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SAT0693 Serum uric acid levels and hormone replacement therapy type: a retrospective case-control study of postmenopausal women
  1. JH Jung,
  2. J-H Kim,
  3. YH Lee,
  4. GG Song,
  5. SJ Choi
  1. Internal Medicine, Korea University Medical Center, Seoul, Korea, Republic Of

Abstract

Background Serum uric acid levels increase in postmenopausal women but decrease when hormone replacement therapy (HRT) is administered. However, no study has evaluated the effects of different types of HRT on serum uric acid levels.

Objectives We examined whether estrogen monotherapy, estrogen-progestogen combination therapy, and tibolone use affected serum uric acid levels in this population.

Methods We performed a retrospective case-control study of postmenopausal women. From 2005 to 2015, postmenopausal women measured serum uric acid levels more than twice were included. Patients were grouped according to HRT regimen: estrogen monotherapy, estrogen-progestogen combination therapy, or tibolone. The control group did not receive HRT. Differences in serum uric acid levels were examined in each group. Our analysis was adjusted to accommodate different follow-up intervals for individual patients. Multiple variables were adjusted using the Tukey-Kramer method. Age, body mass index, hypertension, diabetes mellitus, dyslipidemia, alcohol consumption, smoking status, and co-medications were also adjusted.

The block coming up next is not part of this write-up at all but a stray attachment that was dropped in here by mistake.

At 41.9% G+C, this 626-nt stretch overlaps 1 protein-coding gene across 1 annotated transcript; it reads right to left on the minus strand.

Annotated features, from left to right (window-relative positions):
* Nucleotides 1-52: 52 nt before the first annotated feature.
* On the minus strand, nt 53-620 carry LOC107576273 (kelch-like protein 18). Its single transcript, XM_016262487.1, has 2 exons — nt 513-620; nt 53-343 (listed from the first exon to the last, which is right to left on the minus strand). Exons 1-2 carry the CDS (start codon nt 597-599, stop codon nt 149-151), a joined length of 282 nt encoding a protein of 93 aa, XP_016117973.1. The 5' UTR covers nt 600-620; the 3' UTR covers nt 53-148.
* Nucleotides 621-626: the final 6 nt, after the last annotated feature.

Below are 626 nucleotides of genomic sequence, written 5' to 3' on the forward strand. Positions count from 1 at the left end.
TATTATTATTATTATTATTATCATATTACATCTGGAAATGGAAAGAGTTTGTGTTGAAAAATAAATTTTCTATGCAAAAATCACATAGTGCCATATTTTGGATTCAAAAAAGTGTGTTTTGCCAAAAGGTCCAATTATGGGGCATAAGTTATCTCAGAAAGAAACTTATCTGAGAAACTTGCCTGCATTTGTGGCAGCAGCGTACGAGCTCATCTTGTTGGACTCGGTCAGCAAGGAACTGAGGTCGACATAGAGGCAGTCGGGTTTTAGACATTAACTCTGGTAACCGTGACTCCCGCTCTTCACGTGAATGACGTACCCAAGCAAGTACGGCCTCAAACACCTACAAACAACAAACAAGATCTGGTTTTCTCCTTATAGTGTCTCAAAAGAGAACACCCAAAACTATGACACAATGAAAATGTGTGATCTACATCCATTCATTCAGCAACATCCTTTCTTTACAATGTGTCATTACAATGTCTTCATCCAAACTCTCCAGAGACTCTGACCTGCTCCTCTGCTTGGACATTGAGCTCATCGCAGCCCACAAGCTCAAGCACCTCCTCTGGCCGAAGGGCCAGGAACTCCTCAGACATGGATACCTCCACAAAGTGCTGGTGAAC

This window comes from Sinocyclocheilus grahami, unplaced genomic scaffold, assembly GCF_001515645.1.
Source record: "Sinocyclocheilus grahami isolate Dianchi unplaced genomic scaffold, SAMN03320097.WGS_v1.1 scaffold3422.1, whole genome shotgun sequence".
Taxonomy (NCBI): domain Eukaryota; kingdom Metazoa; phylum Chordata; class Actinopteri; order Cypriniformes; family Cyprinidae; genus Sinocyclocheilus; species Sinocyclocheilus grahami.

Results In the control group, the serum uric acid level increased to 0.86±0.27 mg/dL (least squares mean ± standard error). In comparison, after adjusting for multiple variables, the serum uric levels in the estrogen-progestogen combination therapy group were found to be significantly lower (-0.41±0.29 mg/dL, P<0.001). However, the serum uric acid levels in the estrogen monotherapy and tibolone groups did not differ significantly from the control group level.

Table 1.

Degrees of changes in serum uric acid levels by hormone replacement therapy type

Conclusions Serum uric acid levels decreased in response to estrogen-progestogen combination therapy in postmenopausal women. We attribute our findings to the effects of progesterone, rather than estrogen.

References

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  3. Hak AE, Choi HK. Menopause, postmenopausal hormone use and serum uric acid levels in US women–the Third National Health and Nutrition Examination Survey. Arthritis Res Ther. 2008;10:R116.

  4. Bruderer SG, Bodmer M, Jick SS, Meier CR. Association of hormone therapy and incident gout: population-based case-control study. Menopause. 2015;22:1335–42.

References

Acknowledgements No grants or other support were received for this study.

Disclosure of Interest None declared

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